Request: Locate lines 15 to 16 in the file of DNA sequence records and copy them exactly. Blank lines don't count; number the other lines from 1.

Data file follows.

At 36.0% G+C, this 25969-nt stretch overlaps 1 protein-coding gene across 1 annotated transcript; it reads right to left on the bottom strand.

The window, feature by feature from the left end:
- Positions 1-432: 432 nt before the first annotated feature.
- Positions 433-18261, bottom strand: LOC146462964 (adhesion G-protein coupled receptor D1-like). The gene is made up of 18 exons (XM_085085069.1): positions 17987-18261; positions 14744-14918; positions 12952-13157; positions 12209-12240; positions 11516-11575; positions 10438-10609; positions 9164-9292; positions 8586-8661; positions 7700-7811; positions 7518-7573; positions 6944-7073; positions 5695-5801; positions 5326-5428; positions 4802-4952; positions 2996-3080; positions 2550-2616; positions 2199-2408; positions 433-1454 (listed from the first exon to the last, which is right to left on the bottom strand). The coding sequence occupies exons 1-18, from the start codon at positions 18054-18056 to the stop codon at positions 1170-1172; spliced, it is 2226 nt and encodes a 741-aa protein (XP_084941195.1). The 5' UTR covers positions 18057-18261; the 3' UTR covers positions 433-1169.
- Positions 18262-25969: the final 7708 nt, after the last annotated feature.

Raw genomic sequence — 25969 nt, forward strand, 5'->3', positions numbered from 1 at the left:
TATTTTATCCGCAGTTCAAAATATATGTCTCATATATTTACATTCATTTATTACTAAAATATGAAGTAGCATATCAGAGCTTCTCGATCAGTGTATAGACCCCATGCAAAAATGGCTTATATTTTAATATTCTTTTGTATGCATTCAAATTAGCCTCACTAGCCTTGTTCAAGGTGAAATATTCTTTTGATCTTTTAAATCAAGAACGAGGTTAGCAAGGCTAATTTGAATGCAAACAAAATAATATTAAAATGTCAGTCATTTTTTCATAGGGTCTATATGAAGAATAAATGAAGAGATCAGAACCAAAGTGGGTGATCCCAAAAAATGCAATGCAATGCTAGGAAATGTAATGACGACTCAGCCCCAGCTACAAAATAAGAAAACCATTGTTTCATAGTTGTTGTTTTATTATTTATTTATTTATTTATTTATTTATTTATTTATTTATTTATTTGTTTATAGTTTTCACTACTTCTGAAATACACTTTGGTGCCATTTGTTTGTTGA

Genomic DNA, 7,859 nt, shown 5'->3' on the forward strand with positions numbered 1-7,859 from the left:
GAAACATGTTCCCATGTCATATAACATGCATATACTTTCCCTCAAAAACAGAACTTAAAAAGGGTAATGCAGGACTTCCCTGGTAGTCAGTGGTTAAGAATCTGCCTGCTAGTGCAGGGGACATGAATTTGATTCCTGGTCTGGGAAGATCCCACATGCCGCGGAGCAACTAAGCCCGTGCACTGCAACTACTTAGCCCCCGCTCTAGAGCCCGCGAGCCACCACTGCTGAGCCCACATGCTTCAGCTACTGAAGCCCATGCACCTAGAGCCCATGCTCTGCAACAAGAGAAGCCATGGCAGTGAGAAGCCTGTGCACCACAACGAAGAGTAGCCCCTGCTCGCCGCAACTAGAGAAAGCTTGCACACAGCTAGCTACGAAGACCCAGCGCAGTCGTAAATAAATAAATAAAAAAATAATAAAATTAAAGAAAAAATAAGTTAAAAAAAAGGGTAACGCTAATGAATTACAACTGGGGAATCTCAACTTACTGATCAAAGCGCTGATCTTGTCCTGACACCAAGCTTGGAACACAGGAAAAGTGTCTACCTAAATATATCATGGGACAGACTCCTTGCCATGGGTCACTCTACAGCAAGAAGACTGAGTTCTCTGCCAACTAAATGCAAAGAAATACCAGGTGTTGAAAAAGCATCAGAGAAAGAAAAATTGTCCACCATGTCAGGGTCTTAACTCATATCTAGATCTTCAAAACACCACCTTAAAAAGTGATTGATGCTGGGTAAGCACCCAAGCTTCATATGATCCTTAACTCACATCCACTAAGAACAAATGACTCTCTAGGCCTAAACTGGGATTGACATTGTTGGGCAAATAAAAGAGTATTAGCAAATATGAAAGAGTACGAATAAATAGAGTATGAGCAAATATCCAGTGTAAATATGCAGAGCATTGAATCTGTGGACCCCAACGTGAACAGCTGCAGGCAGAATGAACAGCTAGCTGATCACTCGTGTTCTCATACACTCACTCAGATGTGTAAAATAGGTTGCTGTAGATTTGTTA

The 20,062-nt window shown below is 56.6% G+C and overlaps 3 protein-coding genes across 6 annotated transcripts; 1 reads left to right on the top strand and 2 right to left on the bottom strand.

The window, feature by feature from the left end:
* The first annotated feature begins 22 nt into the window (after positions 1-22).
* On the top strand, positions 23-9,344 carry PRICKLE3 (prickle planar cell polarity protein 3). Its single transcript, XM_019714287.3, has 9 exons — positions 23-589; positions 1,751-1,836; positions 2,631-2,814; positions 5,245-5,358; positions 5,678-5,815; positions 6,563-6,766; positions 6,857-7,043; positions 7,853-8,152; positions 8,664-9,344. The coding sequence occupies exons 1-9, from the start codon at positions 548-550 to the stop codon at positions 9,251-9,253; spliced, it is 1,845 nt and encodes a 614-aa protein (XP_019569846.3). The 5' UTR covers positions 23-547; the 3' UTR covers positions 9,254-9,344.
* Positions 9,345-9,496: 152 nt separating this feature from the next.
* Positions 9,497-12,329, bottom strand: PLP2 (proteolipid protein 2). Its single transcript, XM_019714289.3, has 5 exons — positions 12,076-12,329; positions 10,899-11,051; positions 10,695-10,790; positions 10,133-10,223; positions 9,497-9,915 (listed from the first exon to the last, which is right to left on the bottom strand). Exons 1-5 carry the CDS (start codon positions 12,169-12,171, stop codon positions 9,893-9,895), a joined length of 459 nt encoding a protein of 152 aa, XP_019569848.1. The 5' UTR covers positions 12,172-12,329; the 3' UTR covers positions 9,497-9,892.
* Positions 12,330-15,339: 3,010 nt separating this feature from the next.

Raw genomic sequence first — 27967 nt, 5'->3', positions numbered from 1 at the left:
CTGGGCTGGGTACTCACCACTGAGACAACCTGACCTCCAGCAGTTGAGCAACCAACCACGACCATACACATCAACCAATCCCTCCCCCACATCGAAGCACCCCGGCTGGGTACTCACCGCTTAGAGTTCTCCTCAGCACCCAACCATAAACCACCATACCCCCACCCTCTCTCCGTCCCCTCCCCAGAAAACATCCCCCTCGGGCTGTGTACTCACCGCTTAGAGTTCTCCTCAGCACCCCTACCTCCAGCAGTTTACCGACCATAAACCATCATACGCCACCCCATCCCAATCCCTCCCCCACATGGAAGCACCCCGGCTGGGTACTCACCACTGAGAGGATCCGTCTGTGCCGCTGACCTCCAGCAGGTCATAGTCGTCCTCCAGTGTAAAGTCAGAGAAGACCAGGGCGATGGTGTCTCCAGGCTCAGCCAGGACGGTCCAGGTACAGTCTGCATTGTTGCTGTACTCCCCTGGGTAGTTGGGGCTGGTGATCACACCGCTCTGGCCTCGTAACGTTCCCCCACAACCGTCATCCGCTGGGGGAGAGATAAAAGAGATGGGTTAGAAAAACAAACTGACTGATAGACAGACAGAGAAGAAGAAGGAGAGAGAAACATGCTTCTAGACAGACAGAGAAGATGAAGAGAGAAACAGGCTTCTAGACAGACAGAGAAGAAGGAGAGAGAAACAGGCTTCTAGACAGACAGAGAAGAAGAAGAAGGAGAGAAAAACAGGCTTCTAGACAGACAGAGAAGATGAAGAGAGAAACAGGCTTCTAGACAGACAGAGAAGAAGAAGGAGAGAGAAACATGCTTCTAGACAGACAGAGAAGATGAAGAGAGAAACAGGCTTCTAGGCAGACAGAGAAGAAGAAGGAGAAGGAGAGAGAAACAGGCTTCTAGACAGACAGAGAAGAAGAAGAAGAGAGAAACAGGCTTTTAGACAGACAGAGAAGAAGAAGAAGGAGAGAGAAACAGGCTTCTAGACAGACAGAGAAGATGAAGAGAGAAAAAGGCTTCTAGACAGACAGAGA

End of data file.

* Positions 9,497-12,329, bottom strand: PLP2 (proteolipid protein 2). Its single transcript, XM_019714289.3, has 5 exons — positions 12,076-12,329; positions 10,899-11,051; positions 10,695-10,790; positions 10,133-10,223; positions 9,497-9,915 (listed from the first exon to the last, which is right to left on the bottom strand). Exons 1-5 carry the CDS (start codon positions 12,169-12,171, stop codon positions 9,893-9,895), a joined length of 459 nt encoding a protein of 152 aa, XP_019569848.1. The 5' UTR covers positions 12,172-12,329; the 3' UTR covers positions 9,497-9,892.
* Positions 12,330-15,339: 3,010 nt separating this feature from the next.